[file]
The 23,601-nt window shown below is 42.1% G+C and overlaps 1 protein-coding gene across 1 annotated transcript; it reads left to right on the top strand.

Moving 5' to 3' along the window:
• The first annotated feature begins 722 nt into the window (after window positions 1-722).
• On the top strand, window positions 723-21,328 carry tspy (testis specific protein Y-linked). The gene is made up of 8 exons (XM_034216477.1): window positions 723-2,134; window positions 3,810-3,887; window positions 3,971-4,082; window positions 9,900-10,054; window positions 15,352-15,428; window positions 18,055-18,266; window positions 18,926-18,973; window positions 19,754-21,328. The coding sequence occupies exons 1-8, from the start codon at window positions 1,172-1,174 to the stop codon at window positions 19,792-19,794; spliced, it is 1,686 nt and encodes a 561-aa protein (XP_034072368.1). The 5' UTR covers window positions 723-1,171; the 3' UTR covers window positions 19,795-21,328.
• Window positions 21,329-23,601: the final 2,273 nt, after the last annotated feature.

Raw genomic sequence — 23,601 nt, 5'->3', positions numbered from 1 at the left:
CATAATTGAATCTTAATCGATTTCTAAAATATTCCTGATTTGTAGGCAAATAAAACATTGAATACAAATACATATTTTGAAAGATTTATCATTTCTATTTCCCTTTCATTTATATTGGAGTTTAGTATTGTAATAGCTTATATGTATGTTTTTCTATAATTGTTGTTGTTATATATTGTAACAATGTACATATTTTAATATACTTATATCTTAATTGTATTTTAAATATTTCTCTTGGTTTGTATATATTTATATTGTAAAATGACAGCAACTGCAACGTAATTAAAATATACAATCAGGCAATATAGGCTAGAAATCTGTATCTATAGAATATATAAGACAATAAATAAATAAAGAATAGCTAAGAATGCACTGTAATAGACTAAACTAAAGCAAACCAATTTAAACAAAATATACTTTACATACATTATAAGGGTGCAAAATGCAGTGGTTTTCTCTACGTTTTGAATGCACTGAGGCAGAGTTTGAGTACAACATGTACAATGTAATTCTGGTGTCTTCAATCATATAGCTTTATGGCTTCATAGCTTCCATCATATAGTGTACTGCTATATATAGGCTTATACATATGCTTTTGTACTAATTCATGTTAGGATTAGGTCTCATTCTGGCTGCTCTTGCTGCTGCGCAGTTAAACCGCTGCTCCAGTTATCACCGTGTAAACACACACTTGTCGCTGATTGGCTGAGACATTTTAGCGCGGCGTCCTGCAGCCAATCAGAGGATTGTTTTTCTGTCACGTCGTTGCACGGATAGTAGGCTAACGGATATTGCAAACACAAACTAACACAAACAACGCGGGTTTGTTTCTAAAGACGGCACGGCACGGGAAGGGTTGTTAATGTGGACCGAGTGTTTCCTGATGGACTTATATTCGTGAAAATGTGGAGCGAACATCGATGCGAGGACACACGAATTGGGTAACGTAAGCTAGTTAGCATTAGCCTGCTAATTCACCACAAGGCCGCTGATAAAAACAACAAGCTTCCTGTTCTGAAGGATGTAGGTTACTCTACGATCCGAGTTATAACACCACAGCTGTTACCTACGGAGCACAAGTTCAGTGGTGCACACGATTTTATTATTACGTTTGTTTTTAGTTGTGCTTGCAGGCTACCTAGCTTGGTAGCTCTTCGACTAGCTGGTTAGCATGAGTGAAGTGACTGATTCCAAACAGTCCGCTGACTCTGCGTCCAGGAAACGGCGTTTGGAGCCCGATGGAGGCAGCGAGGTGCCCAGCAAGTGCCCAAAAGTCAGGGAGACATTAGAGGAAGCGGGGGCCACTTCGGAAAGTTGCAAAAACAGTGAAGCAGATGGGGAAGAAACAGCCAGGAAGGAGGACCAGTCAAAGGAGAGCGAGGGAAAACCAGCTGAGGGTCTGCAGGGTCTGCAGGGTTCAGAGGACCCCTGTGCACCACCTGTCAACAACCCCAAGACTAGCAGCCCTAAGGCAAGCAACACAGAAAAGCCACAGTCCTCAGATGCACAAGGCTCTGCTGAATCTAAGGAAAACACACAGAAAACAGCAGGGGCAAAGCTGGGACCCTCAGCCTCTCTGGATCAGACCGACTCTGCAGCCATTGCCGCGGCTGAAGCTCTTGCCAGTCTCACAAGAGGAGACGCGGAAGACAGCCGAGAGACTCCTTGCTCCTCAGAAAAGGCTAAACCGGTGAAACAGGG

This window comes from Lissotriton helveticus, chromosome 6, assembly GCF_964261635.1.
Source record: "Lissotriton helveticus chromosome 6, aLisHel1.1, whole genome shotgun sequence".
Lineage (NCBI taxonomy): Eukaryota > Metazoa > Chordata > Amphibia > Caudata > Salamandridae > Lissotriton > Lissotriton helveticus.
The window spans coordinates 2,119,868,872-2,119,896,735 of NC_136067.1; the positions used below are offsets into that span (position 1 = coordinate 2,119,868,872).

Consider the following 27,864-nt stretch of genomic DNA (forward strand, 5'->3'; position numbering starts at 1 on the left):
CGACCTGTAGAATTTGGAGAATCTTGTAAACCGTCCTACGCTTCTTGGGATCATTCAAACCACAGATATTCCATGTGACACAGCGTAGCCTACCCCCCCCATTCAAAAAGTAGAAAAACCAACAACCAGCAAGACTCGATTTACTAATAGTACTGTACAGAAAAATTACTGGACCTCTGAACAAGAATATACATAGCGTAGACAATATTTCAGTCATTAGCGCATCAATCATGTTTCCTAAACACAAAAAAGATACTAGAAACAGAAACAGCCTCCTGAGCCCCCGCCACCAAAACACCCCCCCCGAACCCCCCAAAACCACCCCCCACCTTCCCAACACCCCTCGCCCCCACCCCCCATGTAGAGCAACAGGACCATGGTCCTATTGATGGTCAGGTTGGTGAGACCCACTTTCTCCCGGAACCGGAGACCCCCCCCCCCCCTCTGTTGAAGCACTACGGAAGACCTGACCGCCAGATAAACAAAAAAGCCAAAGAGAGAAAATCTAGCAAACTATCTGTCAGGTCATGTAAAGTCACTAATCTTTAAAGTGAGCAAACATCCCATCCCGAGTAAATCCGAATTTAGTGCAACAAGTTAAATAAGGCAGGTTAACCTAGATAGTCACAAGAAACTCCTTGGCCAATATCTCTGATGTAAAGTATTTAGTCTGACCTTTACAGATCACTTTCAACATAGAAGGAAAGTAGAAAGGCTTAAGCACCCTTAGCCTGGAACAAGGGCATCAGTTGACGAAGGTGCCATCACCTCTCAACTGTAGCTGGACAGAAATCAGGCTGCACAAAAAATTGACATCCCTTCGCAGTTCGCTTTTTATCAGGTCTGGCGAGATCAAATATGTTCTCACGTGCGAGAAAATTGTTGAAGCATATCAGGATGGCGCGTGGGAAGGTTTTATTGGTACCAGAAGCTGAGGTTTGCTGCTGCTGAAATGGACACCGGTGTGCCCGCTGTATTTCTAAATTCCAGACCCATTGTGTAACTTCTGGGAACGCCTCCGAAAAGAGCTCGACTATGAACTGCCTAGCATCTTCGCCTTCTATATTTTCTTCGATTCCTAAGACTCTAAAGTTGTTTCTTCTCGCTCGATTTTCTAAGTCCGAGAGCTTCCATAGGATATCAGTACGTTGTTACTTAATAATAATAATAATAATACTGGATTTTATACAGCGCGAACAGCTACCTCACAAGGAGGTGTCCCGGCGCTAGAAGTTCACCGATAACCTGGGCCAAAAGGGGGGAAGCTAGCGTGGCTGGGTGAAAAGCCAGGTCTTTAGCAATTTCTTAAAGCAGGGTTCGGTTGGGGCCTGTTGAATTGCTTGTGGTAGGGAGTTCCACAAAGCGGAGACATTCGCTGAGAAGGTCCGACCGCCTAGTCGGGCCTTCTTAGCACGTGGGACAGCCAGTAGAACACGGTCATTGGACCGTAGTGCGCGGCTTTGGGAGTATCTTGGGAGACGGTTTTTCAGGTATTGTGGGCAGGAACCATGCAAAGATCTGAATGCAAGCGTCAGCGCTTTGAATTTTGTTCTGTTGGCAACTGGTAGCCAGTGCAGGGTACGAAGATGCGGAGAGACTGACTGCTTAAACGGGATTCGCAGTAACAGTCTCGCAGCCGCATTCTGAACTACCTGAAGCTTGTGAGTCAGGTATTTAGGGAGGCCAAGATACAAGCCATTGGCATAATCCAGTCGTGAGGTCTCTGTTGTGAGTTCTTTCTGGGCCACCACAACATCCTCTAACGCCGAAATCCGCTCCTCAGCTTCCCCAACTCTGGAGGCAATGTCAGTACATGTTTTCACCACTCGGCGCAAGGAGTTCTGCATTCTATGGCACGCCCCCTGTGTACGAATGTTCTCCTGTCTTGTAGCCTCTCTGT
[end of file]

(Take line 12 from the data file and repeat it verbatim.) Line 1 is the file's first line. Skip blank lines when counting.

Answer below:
Consider the following 27,864-nt stretch of genomic DNA (forward strand, 5'->3'; position numbering starts at 1 on the left):